It's no secret bloggers are the hot new target of new media savvy public relations professionals. Everyone wants to get coverage on the hot blog in their industry. What may be overlooked, however, is the continued power of newspapers when it comes to sparking a trickle-down conversation through the most popular blogs. Joe Mandese at MediaPost shares data on a new Millward Brown study showing that individuals who read online newspapers are more likely to be top "influencers" in the blogosphere than non-newspaper readers.
According to the newspaper Web site influencer study, readers of newspaper sites are 52% more likely to be categorized as influencers - based on Mediamark Research Inc.'s definition of the consumer segment - than non-newspaper Web site readers.
The study found that, on average, adults who use newspaper Web sites influence 18 people weekly, 38% more than Web users who do not use a newspaper Web site.
The article goes on to point out that most consumers still feel an ad or article in a mainstream newspaper carries more credibility than ads on blogs, random web sites and social media networks. While I question just how much of a difference there is in judgement of credibility (anyone who has ever watched a focus group knows what people say and what they do don't always match up), there's no denying the fact that mainstream media DOES spark conversation.
What does this mean to you? Well, it means that while it may sound easier to root out the popular blogs and to fire off an email to them, there's real value in taking the time to craft a targeted press release or make a personal contact with the mainstream media. You don't need to have a subscription to one of the fancy media service directories to do this. In fact, it's pretty easy to keep a running spreadsheet file with the names and contact information of journalists who write articles that are relevant to your business.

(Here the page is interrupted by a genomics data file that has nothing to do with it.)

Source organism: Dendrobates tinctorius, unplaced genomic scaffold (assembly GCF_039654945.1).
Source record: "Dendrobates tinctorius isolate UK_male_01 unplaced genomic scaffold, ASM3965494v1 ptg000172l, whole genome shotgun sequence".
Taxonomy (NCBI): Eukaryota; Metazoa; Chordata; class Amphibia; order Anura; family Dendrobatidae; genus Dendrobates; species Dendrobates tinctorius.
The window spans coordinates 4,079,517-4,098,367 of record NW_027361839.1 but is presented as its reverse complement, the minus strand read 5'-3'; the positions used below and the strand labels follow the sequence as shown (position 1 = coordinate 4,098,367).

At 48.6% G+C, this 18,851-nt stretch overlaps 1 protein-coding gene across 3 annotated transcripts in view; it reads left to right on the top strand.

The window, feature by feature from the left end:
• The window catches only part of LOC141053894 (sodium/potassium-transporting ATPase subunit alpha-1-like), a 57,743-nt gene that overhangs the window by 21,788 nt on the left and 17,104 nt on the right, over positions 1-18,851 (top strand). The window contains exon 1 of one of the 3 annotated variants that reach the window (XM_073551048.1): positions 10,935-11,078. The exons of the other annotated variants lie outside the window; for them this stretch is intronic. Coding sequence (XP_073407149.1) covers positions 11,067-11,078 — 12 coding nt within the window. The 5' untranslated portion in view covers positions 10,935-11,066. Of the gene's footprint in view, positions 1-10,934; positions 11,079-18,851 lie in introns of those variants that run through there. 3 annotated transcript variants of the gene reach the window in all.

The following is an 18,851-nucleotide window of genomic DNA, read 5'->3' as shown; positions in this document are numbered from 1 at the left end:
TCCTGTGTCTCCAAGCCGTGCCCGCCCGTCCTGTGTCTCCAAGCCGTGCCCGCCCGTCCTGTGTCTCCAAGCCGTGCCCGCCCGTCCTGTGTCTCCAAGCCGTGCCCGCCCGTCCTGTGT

In fact, I wrote an article about building relationships with the media earlier this fall outlining some tactics for building up your own media database. In it, I wrote:
Over the years I've built up a pretty decent list of journalists who have covered topics related to my various blogs and clients. Since I'm reading news related to these topics on a daily basis anyway, it's easy to pull the name and email address of a reporter into a database. If the article is of special interest, I may dash off an email or a blog comment to the reporting sharing my thoughts or simply thanking them for bringing attention to a specific topic. These contacts can come in extremely handy down the road when you're working up a story pitch.
A helpful hint? If you build a database like this, make sure you leave a field for links to articles they've covered and another field to make a few notes about what the article was about. You'll get a lot further with a reporter if your pitch includes reference to something they've written in the past and a creative way to tie your pitch into the past coverage.
Sitting down and crafting a media list and trying to come up with a pitch takes time. It certainly isn't easy. (This is why PR firms aren't cheap to hire.) That said, taking the time to add a name to a database after reading a really good article takes about a minute. Much like the pennies you find on a sidewalk, that effort can add up over time.
So keep working on your pitches to bloggers, but keep in mind that one good piece of media coverage can land you a ton of blog coverage as well.
Jennifer Laycock is the Editor of Search Engine Guide, the Social Media Faculty Chair for MarketMotive and offers small business social media strategy & consulting. Jennifer enjoys the challenge of finding unique and creative ways to connect with consumers without spending a fortune in marketing dollars. Though she now prefers to work with small businesses, Jennifer’s clients have included companies like Verizon, American Greetings and Highlights for Children.
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